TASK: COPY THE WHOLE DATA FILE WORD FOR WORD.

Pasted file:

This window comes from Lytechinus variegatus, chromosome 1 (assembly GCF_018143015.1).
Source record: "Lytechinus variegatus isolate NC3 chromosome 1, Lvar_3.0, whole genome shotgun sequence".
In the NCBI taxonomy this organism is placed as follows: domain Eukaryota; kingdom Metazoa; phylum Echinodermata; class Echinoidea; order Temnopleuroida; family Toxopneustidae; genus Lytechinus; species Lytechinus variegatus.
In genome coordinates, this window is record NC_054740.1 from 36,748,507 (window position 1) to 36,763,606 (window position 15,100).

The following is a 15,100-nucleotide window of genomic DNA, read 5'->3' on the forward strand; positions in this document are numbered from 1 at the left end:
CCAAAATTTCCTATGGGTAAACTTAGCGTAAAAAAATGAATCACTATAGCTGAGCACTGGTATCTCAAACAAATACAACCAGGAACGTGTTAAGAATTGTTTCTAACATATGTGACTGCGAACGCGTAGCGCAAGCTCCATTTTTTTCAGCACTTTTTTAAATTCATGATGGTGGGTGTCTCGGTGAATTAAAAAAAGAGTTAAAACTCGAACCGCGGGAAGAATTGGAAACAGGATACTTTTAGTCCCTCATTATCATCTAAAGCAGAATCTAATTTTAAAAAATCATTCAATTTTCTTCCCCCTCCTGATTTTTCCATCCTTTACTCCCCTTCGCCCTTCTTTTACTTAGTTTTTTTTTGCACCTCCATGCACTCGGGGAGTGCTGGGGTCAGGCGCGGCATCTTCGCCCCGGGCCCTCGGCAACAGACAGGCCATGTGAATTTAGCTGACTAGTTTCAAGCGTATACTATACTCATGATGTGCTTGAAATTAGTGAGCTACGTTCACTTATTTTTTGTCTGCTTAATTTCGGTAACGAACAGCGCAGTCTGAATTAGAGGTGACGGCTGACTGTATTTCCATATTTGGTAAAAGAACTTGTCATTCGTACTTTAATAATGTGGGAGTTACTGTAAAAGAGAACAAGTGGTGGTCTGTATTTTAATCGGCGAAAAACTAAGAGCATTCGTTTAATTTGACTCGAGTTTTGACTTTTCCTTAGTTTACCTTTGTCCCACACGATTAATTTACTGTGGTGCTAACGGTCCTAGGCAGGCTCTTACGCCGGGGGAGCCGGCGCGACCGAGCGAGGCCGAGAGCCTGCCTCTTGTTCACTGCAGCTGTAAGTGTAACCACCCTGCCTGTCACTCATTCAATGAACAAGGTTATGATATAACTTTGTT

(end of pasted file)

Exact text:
This window comes from Lytechinus variegatus, chromosome 1 (assembly GCF_018143015.1).
Source record: "Lytechinus variegatus isolate NC3 chromosome 1, Lvar_3.0, whole genome shotgun sequence".
In the NCBI taxonomy this organism is placed as follows: domain Eukaryota; kingdom Metazoa; phylum Echinodermata; class Echinoidea; order Temnopleuroida; family Toxopneustidae; genus Lytechinus; species Lytechinus variegatus.
In genome coordinates, this window is record NC_054740.1 from 36,748,507 (window position 1) to 36,763,606 (window position 15,100).

The following is a 15,100-nucleotide window of genomic DNA, read 5'->3' on the forward strand; positions in this document are numbered from 1 at the left end:
CCAAAATTTCCTATGGGTAAACTTAGCGTAAAAAAATGAATCACTATAGCTGAGCACTGGTATCTCAAACAAATACAACCAGGAACGTGTTAAGAATTGTTTCTAACATATGTGACTGCGAACGCGTAGCGCAAGCTCCATTTTTTTCAGCACTTTTTTAAATTCATGATGGTGGGTGTCTCGGTGAATTAAAAAAAGAGTTAAAACTCGAACCGCGGGAAGAATTGGAAACAGGATACTTTTAGTCCCTCATTATCATCTAAAGCAGAATCTAATTTTAAAAAATCATTCAATTTTCTTCCCCCTCCTGATTTTTCCATCCTTTACTCCCCTTCGCCCTTCTTTTACTTAGTTTTTTTTTGCACCTCCATGCACTCGGGGAGTGCTGGGGTCAGGCGCGGCATCTTCGCCCCGGGCCCTCGGCAACAGACAGGCCATGTGAATTTAGCTGACTAGTTTCAAGCGTATACTATACTCATGATGTGCTTGAAATTAGTGAGCTACGTTCACTTATTTTTTGTCTGCTTAATTTCGGTAACGAACAGCGCAGTCTGAATTAGAGGTGACGGCTGACTGTATTTCCATATTTGGTAAAAGAACTTGTCATTCGTACTTTAATAATGTGGGAGTTACTGTAAAAGAGAACAAGTGGTGGTCTGTATTTTAATCGGCGAAAAACTAAGAGCATTCGTTTAATTTGACTCGAGTTTTGACTTTTCCTTAGTTTACCTTTGTCCCACACGATTAATTTACTGTGGTGCTAACGGTCCTAGGCAGGCTCTTACGCCGGGGGAGCCGGCGCGACCGAGCGAGGCCGAGAGCCTGCCTCTTGTTCACTGCAGCTGTAAGTGTAACCACCCTGCCTGTCACTCATTCAATGAACAAGGTTATGATATAACTTTGTT